Last February, an event touted as "Superhero Night" took place in conjunction with a men’s basketball game in which UVSC students were encouraged to attend the game dressed as their favorite superheroes. According to members of the College Times’s sports staff who were in attendance covering the game, by far the most popular superhero among UVSC students was the invisible wolverine.

Then just last week, representatives from the NCAA were on campus rubbing elbows with all the big mucketty-mucks from UVSC athletics.

In conjunction with the arrival of these distinguished guests was a conveniently timed pep rally held on the morning of Nov. 5, in the cafeteria.

Given the well-known fact that UVSC athletic events get very little attention from the student body, it seems a bit strange that the school is going to all the trouble of applying for membership in the NCAA. All the hoopla, all the hype and all the money spent marketing a product students are not buying.

So who is it really for?

It is true that sports are popular in the Utah Valley community. And the wholesome Utah culture fosters a very deep local talent pool.

It is also true that athletic programs provide terrific scholarship opportunities to student athletes, who might not be able to afford college without scholarship. And strong athletic programs do tend to cultivate a sense of shared identity throughout a campus community.

However, the primary goal of team sports is to win. Likewise, the objective of athletic programs is to win, to be the best within the respective region … to be successful.

But here at UVSC, the administration, the student body and the community itself do not appear to possess the fortitude to lay claim to top status. Here it seems we have reserved for ourselves unconditional second-place ranking in the hearts and minds of the public.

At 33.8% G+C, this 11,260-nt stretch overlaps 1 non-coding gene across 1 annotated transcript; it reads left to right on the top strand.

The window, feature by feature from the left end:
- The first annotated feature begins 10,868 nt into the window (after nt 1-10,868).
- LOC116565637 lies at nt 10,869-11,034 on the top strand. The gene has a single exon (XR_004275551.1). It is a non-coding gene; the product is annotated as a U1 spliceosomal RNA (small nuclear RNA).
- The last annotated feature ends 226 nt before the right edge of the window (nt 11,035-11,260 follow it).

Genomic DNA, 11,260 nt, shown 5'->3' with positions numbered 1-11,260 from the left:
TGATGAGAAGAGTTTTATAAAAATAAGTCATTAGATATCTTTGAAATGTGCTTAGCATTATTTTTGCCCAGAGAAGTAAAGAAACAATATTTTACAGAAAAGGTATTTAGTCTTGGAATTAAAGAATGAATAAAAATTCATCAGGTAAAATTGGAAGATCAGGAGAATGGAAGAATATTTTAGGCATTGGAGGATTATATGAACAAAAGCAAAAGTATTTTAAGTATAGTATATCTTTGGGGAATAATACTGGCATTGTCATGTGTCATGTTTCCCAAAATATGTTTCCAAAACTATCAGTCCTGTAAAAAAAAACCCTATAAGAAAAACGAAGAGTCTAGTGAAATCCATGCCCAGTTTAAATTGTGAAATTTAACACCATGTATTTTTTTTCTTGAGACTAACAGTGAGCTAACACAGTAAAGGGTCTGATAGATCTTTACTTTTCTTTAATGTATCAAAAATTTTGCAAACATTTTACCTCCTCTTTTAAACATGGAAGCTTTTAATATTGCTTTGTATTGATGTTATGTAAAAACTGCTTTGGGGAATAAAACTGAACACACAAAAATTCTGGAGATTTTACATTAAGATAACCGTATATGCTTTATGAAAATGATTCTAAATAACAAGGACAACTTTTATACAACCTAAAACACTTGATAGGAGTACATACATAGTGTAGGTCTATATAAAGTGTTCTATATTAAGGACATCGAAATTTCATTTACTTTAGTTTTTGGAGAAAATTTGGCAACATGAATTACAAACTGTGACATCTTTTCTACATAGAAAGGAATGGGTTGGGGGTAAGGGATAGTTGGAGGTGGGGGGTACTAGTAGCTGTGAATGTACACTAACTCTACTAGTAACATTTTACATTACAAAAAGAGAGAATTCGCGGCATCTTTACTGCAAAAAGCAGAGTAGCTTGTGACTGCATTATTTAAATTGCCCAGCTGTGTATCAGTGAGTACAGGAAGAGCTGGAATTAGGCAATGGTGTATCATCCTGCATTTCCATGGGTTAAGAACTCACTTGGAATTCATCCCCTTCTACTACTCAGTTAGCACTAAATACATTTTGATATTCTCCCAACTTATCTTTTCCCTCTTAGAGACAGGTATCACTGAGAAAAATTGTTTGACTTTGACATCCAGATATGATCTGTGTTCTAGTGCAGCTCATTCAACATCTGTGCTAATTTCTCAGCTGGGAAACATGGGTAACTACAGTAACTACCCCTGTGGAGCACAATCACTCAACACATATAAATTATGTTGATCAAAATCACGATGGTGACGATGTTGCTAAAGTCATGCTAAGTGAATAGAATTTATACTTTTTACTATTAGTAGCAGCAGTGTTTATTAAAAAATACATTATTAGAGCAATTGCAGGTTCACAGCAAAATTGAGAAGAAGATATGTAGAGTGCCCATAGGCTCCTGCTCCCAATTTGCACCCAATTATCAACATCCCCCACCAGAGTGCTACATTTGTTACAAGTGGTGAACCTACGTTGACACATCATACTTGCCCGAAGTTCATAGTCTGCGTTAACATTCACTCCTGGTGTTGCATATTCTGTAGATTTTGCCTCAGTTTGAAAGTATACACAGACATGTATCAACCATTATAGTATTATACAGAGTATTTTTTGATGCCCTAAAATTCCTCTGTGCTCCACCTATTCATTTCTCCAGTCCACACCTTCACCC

An obvious example of this can be seen in the high number of BYU T-shirts circulating around campus. They are so prominent it makes one wonder if they are being handed out for free in institute classes. It is unlikely that the reciprocal situation, BYU students sporting UVSC t-shirts, would be seen on BYU campus.

The situation this all points to is that within the Utah Valley community, the sports identity is already spoken for and Utah Valley is not big enough or diverse enough to support two Division I athletic schools.

Therefore, attempts to mold our identity into that of a sports school is to impose upon us an identity that is not our own. And to do that would make us poseurs.

Like it or not, it is events such as The Vagina Monologues and the Banff Mountain Film festival that sell out each year at UVSC, while our sports teams continue to be ignored by all except sports journalists and the most die-hard fans.

And yet, the administration continues trying to sell us the idea of being a second-place, second-rate, second-class, poseur sports school. Newsflash: We are not buying it.

Before we move forward with NCAA membership students, should be made aware of all it entails. We need to know if there are membership dues involved. And if so, how much do they cost? How much of that money would come from student fees? And once those and any other questions have been answered, we need to be given time to consider whether or not athletics are the best thing for us or if school resources would be better spent on other programs.

Because current attitudes indicate that if we want the NCAA, we can go visit it … in Provo.